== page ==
Once, I tied the ribbon around the lamp post and waited. My father didn’t come. Two weeks to a four year old felt like forever. I cried. He was busy with work. When he finally showed up, I pointed to the lamp post with the ribbon still intact and asked, “Didn’t you see the ribbon? I tied it right here.”
“Oh, you have to pull it up higher and tie it real tight. I looked for it, but I couldn’t see it.” That excuse worked. I believed him and that’s all that mattered.
Why? Because, daddy fixed it and made it better. That’s what they do!
When was the last time you told your father, “I love you?” Had the privilege to say, “Thank you daddy. You mean the world to me.” When was the last time you hugged your father?
I received the call from my caring step-mother: “When are you coming to visit? Your father’s health… it’s taken a turn… He has less than two months.”
Those words still ring loud and clear in my head. Immediately, I booked my flight. Next available – two weeks. I planned to make that time count. “I’m on my way daddy.”
What I learned – When your loved one suffers from late stages of Dementia – under the Parkinson’s and Alzheimer umbrella, the two-month hospice time frame is anywhere from two weeks to two months. In dad’s case, it was less than two weeks.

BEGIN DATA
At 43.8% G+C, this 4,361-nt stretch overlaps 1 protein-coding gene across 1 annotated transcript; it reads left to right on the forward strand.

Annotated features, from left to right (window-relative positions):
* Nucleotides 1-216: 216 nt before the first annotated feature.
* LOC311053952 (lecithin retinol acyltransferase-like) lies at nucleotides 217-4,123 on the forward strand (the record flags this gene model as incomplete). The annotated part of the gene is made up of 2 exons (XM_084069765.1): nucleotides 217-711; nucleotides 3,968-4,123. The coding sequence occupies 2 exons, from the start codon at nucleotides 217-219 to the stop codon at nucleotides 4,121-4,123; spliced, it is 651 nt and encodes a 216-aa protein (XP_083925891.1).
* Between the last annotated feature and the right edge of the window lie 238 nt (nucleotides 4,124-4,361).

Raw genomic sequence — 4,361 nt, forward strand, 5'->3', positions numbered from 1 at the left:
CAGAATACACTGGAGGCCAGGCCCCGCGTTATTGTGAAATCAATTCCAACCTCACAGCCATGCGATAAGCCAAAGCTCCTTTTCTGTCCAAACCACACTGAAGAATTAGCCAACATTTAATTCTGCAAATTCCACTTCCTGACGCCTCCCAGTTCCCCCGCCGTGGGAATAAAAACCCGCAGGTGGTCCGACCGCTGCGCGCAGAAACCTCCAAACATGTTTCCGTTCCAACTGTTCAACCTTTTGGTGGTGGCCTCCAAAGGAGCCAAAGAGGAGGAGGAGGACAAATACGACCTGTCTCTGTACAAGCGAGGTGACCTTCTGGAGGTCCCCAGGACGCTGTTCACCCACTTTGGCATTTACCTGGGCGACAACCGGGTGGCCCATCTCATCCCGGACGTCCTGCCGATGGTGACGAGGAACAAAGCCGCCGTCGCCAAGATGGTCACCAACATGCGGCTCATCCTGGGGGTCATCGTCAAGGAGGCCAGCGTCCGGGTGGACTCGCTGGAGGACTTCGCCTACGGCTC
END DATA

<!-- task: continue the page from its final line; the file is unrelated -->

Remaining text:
“I’m coming daddy. I’m on my way.” The words echo in my head and heart. By this time, my loving father who always had the strong voice and words of wisdom, was voiceless. I planned on speaking for him.
He communicated via winks, blinks and nods. During the late stages he was confined to the hospital bed at home. My stepmother shared: “Whenever I tucked him in with a hug, although he couldn’t speak, he pat my backside and smiled.”
That’s my daddy! *smiling*
“Two weeks. I had everything arranged. I was on my way. He couldn’t wait. I beat myself up for not arriving sooner. I wish I had a do-over. I’d hug him. Tell him how wonderful he was. Thank him for being MY father. Tell him, “I love you,” one last time.
Everyone who consoled me shared, “Sweetie, he knows you loved him.” Although I believed them, I still wanted to be there before he closed his eyes. I wanted that Father’s Touch – the one that left an impact on my life.
Reminiscing, it’s been three years since my father passed. Fond memories, pictures, stories, my siblings and the mirror in front of me brings a measure of comfort. My Heavenly Father above made it possible to see him again in the paradise (John 5:28, 29 – the resurrection hope). Until that time... .
“I’m the greatest…” ~ Muhammad Ali
Well, will you look at that! My Champ – The Greatest (far right) standing in the presence of Muhammad Ali one of the greatest legends.
Sorry Kids, “my daddy is, was and always will be the Greatest.
I’m not selfish. I know that YOUR father is the greatest. Did he leave fingerprints on your heart? Please, share his story. (This includes daughters, as well as sons)
~ Ms. Zipporah